Stinky, Slimy and Stringy, but the Healthiest Soyfood Ever

There’s nothing natty about natto. This old fashioned soy product is made from whole soybeans that have been soaked, boiled or steamed, and then fermented. It’s known for its sticky coat, cheesy texture, musty taste, sliminess, stringiness and pungent odor. Healthwise, it’s good for us and one of the “good old soys.”

Natto first appeared in northeastern Japan about a thousand years ago. Traditionally, it smelled like straw because it was made by inoculating whole cooked soybeans with Bacillus subtilis or Bacillus natto and incubated in straw. The straw also absorbed the none-too-fragrant ammonia-like odor. Because of frequent contamination by unwanted microorganisms, natto makers abandoned the straw method in favor of inoculating the cooked beans with B. natto, then mixing and packing the product in wooden boxes or polyethylene bags.

Natto is one of the few fermented soy products in which bacteria predominate over the fungi. It’s made the news as the very best source of vitamin K2. The runners up are all animal foods such as goose and chicken liver, cheese, egg yolk, bacon and butter. Natto beats all of them by far though we can certainly get plenty vitamin K2 with a rich and varied WAPF diet containing those foods.

K2 is a fat-soluble vitamin best known for its roles in blood clotting and healthy bone formation and preservation.

There are only two studies that convincingly suggest soy might prevent osteoporosis, and, unfortunately for the soy industry, the only soy food that seems to do that is natto. The bone building, of course, doesn’t come from the miracle bean itself, but from the vitamin K2 manufactured by the bacteria involved in the fermentation process. Vitamin K2 is conspicuously absent from tofu, soy milk or other soybean products, and researchers have found no significant or consistent association between their intake and bone mineral density despite the soy industry’s grand hope of finding a bone-building elixir in the phytoestrogens.

Natto is also the source for nattokinase, an enzyme sold as a supplement and recommended by many alternative MDs for cardiovascular and circulatory problems.

Ready to try natto for its health benefits? It’s most often served with mustard and soy sauce, or used in soups and spreads in Japanese cuisine. But don’t expect it to be widely available in stores here anytime soon. It’s definitely an acquired taste, and a little goes a long way. Children love it―not for its strong, rotten flavor―but because its glistening threads can be stretched, making it one of the all-time great play foods. As for them actually eating it, well, not likely, at least not in the U.S.

Indeed, natto isn’t even popular in all parts of Japan. In areas where it is popular, many restaurants require patrons to sit in a private area so as not to offend other diners with the distinctive smell. You could say natto is the durian of soy foods, though most people who get past the smell of durian come to love it. With natto, that’s not often the case.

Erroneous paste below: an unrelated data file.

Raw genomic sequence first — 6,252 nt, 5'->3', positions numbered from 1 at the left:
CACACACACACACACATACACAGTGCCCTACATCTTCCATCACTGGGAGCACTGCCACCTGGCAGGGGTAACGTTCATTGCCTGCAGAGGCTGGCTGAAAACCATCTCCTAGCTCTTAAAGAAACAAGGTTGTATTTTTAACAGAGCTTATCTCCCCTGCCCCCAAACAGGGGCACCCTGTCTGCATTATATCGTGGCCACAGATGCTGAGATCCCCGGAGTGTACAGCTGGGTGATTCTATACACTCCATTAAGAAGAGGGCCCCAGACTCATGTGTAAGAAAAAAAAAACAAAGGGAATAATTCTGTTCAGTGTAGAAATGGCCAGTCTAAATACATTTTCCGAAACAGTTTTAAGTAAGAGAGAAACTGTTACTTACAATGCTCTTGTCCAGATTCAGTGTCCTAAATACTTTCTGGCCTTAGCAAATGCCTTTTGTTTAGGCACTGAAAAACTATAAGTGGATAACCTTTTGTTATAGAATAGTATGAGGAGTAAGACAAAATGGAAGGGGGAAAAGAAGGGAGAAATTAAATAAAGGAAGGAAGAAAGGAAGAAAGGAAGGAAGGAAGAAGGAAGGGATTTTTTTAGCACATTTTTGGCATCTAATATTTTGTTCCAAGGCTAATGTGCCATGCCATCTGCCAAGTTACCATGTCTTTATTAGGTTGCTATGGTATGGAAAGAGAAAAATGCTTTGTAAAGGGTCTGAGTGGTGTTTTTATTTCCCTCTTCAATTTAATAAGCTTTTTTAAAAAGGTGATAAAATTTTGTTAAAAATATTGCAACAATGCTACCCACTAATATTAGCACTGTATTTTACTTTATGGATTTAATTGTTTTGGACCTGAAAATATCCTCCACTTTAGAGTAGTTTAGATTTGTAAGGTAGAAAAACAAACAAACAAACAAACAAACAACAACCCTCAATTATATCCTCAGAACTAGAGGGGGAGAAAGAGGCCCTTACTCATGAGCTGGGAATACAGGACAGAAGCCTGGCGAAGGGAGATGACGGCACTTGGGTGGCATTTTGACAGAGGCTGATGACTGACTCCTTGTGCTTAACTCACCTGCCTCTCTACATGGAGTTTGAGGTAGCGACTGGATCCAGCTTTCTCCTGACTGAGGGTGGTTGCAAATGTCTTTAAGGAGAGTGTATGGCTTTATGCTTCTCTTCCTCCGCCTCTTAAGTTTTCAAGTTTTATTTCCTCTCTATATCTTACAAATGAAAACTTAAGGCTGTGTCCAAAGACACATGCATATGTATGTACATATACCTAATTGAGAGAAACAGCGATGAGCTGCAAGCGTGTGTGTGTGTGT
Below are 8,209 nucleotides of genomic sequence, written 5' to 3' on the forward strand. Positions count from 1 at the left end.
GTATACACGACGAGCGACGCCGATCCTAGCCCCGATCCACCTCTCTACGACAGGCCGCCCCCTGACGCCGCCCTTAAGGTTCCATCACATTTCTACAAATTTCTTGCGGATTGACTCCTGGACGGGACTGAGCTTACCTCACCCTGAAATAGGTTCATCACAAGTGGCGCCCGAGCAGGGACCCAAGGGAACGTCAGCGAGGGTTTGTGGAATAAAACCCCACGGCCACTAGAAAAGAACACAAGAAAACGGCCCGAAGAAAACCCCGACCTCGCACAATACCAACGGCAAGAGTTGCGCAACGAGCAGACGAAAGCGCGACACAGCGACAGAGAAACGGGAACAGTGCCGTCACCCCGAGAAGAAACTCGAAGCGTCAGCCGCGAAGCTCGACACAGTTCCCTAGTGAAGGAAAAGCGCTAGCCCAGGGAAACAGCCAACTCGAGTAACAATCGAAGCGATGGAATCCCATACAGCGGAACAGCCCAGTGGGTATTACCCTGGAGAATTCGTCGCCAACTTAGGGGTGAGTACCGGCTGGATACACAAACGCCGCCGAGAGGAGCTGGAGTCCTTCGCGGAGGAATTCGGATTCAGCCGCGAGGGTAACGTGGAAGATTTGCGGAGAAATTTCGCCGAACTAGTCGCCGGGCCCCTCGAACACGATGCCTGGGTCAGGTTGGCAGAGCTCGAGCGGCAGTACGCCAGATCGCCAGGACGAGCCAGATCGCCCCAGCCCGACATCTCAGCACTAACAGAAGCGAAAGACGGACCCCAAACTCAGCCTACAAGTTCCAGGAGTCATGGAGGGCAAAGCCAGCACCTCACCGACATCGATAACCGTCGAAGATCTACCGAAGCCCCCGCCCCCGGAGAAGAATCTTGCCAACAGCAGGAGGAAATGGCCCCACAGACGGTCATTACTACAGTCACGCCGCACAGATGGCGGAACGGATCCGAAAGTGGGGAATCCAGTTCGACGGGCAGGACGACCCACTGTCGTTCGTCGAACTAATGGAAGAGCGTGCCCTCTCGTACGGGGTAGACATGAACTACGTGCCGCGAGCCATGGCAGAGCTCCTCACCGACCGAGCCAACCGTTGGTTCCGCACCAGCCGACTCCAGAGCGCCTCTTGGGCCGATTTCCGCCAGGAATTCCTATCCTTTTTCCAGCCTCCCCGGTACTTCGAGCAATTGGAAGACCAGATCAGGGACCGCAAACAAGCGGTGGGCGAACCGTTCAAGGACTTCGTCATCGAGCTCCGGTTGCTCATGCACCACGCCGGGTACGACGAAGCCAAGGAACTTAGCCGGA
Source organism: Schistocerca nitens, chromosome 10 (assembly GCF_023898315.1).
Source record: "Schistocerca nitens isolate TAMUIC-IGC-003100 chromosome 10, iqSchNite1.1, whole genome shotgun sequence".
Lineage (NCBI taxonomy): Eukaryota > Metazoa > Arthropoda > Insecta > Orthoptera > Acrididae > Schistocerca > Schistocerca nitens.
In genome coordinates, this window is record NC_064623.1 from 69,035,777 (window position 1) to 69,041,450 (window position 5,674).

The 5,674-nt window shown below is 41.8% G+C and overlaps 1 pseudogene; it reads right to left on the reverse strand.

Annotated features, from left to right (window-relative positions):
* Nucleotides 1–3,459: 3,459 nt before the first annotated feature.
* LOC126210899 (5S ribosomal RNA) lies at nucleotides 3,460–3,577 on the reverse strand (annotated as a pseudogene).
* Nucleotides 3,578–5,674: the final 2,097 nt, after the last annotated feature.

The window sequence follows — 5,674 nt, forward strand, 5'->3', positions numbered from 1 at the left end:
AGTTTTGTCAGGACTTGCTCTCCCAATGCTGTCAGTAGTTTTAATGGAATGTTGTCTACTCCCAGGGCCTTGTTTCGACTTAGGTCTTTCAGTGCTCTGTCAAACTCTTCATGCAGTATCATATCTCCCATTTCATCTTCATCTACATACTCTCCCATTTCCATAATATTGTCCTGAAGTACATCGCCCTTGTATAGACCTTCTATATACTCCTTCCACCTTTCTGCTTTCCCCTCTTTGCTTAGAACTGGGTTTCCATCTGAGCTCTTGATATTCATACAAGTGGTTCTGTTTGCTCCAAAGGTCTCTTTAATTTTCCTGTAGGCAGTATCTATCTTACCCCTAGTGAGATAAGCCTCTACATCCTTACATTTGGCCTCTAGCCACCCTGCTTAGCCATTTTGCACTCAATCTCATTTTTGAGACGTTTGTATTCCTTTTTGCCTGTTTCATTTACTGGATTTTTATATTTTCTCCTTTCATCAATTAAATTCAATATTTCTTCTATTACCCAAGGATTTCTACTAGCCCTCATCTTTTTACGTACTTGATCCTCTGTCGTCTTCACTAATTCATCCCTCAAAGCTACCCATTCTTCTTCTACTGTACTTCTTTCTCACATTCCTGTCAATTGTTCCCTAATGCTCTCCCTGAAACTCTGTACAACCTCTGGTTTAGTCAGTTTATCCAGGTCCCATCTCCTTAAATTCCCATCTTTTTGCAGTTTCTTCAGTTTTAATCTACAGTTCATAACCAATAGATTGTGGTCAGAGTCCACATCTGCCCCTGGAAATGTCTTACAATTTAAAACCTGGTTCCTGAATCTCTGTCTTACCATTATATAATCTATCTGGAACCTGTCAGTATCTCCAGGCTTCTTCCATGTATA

Why’s that? I’ll let the irrepressible Anthony Bourdain―the brave man who willingly eats insects, live cobra and just about everything else―explain how he was defeated by natto:

“What I was not ready for, and never will be, was natto . . . an unbelievably foul, rank, slimy, glutinous and stringy goop of fermented soybeans. . . . If the taste wasn’t bad enough, there’s the texture. There’s just no way to eat the stuff. I dug in my chopsticks and dragged a small bit to my mouth. Viscous long strands of mucuslike material followed, leaving numerous ugly and unmanageable strands running from my lips to the bowl. I tried severing the strands with my chopsticks, but to no avail. I tried rolling them around my sticks like recalcitrant angel-hair pasta. I tried slurping them in. But there was no way. I sat there, these horrible-looking strings extending from mouth to table like a spider’s web, doing my best to choke them down while still smiling . . . All I wanted to do now was hurl myself through the paper walls and straight off the edge of the mountain. Hopefully, a big tub of boiling bleach or lye would be waiting at the bottom for me to gargle with.”

That about sums it up, but for one thing. Bourdain calls natto “the Vegemite of Japan,” but unlike Vegemite, natto is actually very good for you!



Is there no end to the foods and other products that can get soy-led? Probably not, and these days soy could be lurking anywhere and everywhere. Although soy can seem like a renewable “green alternative” to petroleum products, the soy-ling of America is bad news indeed for people with severe soy allergies.
In the past, I’ve published the names of common food products likely to contain soy, and exposed many of the aliases soy can hide under—hydrolyzed plant protein, textured vegetable protein, lecithin and bouillon, for starters. The good news for consumers is the Food Allergen Labeling Act of 2006 requires food manufacturers to clearly spell out “s-o-y” on food labels. Even so, I never cease to be amazed at what I find. I expect the “dirty dozen” exposed here will be a surprise to many.
1. Cast iron cookware. Lodge cast iron cookware has been a symbol of old-fashioned quality for more than 100 years. The new ones, however, come pre-seasoned with, guess what? Yup, soy oil. Other “pre-seasoned” brands too? Probably. What did our do-it-yourselfer ancestors season with? Good old fats like tallow.
2. Melt Away Cupcake Liners. Weary of peeling paper off your cupcakes or muffins? Then some prize-winning students at Purdue University have just the thing for you. Their entry in the Student Soybean and Corn Innovation Contest of 2009 was a “melt away” liner that disappears like magic right into the cupcake itself. In other words, “Not in your trash. Trash down the hatch.”
3. Celestial Seasonings Tea. Black cherry, and maybe some other flavors too, contains soy lecithin. And if the celestial ones are soy-ling tea, other brands may be doing so too.